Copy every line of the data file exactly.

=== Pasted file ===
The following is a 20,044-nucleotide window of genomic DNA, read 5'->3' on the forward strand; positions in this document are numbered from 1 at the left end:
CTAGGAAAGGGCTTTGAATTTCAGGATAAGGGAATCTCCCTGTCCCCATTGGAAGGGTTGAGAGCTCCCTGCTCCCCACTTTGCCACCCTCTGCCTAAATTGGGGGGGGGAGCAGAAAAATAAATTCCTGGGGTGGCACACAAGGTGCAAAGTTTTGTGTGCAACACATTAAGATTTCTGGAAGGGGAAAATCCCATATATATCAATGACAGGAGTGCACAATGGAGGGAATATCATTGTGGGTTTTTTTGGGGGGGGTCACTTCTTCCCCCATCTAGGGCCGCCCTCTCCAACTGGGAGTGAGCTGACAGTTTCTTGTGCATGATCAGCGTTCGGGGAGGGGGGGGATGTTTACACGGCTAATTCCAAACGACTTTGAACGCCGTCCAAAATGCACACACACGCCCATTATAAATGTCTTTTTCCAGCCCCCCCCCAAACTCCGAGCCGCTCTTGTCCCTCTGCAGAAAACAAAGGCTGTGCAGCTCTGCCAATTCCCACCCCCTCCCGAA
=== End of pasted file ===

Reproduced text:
The following is a 20,044-nucleotide window of genomic DNA, read 5'->3' on the forward strand; positions in this document are numbered from 1 at the left end:
CTAGGAAAGGGCTTTGAATTTCAGGATAAGGGAATCTCCCTGTCCCCATTGGAAGGGTTGAGAGCTCCCTGCTCCCCACTTTGCCACCCTCTGCCTAAATTGGGGGGGGGAGCAGAAAAATAAATTCCTGGGGTGGCACACAAGGTGCAAAGTTTTGTGTGCAACACATTAAGATTTCTGGAAGGGGAAAATCCCATATATATCAATGACAGGAGTGCACAATGGAGGGAATATCATTGTGGGTTTTTTTGGGGGGGGTCACTTCTTCCCCCATCTAGGGCCGCCCTCTCCAACTGGGAGTGAGCTGACAGTTTCTTGTGCATGATCAGCGTTCGGGGAGGGGGGGGATGTTTACACGGCTAATTCCAAACGACTTTGAACGCCGTCCAAAATGCACACACACGCCCATTATAAATGTCTTTTTCCAGCCCCCCCCCAAACTCCGAGCCGCTCTTGTCCCTCTGCAGAAAACAAAGGCTGTGCAGCTCTGCCAATTCCCACCCCCTCCCGAA